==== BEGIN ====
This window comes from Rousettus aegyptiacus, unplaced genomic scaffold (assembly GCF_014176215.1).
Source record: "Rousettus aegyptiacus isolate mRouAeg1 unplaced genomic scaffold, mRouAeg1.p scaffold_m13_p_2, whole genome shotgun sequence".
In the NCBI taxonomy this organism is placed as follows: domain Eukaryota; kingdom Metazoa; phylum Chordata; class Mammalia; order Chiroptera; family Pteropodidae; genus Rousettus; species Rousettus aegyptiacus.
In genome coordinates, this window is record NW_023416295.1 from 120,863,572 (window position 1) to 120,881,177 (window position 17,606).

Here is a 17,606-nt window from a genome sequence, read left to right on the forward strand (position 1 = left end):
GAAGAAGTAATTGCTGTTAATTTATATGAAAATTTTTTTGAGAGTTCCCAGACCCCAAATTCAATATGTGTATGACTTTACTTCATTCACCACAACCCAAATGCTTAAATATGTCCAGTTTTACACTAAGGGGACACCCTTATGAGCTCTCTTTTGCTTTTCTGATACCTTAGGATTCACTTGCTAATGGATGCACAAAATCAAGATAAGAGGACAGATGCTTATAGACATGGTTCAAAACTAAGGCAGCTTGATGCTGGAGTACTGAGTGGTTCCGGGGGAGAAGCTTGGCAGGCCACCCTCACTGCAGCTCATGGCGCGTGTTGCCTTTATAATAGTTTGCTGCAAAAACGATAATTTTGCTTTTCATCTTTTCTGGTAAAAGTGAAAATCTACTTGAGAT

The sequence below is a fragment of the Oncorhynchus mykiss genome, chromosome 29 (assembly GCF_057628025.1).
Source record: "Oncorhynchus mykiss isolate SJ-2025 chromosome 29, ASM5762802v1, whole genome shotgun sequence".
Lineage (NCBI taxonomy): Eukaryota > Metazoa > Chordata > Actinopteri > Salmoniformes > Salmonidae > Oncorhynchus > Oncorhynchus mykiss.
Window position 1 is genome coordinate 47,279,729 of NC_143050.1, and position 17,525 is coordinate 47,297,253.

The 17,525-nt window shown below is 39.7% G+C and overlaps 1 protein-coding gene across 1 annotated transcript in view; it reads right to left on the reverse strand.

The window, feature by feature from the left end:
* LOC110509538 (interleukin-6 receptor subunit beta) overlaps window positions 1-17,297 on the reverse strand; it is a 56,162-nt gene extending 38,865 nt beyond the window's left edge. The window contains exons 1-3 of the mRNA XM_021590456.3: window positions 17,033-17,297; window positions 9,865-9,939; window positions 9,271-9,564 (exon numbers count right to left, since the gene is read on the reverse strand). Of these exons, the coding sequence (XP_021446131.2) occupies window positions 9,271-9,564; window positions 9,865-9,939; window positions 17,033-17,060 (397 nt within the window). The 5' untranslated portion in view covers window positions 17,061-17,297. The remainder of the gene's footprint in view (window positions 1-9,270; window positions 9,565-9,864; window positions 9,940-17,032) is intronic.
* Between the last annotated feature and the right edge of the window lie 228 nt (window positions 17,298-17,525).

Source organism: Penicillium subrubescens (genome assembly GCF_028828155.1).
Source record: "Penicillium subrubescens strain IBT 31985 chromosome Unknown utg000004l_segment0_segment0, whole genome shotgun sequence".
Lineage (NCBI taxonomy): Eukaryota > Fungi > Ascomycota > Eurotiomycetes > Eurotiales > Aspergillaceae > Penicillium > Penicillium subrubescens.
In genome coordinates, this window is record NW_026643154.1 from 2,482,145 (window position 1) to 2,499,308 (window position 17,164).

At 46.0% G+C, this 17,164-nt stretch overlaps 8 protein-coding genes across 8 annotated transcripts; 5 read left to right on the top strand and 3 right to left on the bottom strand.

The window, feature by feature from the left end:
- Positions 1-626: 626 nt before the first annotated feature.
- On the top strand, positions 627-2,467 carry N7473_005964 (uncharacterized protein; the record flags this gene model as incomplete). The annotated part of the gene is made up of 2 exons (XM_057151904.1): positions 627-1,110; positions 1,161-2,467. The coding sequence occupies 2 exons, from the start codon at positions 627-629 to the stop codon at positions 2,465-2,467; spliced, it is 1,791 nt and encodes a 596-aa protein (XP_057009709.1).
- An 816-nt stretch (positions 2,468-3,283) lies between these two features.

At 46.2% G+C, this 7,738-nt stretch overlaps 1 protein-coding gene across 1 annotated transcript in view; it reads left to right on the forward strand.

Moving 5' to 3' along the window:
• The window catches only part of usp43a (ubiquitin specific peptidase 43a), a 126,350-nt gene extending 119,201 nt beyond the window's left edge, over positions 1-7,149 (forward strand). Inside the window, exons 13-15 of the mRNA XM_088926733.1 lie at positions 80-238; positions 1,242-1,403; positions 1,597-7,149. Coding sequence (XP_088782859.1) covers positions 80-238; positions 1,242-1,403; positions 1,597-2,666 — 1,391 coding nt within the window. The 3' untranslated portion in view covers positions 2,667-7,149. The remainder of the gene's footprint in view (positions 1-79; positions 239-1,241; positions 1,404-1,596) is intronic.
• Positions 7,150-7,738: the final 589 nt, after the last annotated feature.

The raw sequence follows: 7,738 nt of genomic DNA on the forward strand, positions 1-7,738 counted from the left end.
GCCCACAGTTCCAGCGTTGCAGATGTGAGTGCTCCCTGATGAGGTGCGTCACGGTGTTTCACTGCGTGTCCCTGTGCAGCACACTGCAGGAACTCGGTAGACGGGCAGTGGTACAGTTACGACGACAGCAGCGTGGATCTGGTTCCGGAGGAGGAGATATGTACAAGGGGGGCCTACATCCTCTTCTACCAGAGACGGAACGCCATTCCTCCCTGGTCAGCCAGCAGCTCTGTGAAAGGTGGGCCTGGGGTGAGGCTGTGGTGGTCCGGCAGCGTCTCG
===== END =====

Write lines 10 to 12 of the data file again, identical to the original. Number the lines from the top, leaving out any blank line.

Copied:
Window position 1 is genome coordinate 47,279,729 of NC_143050.1, and position 17,525 is coordinate 47,297,253.

The 17,525-nt window shown below is 39.7% G+C and overlaps 1 protein-coding gene across 1 annotated transcript in view; it reads right to left on the reverse strand.

The window, feature by feature from the left end: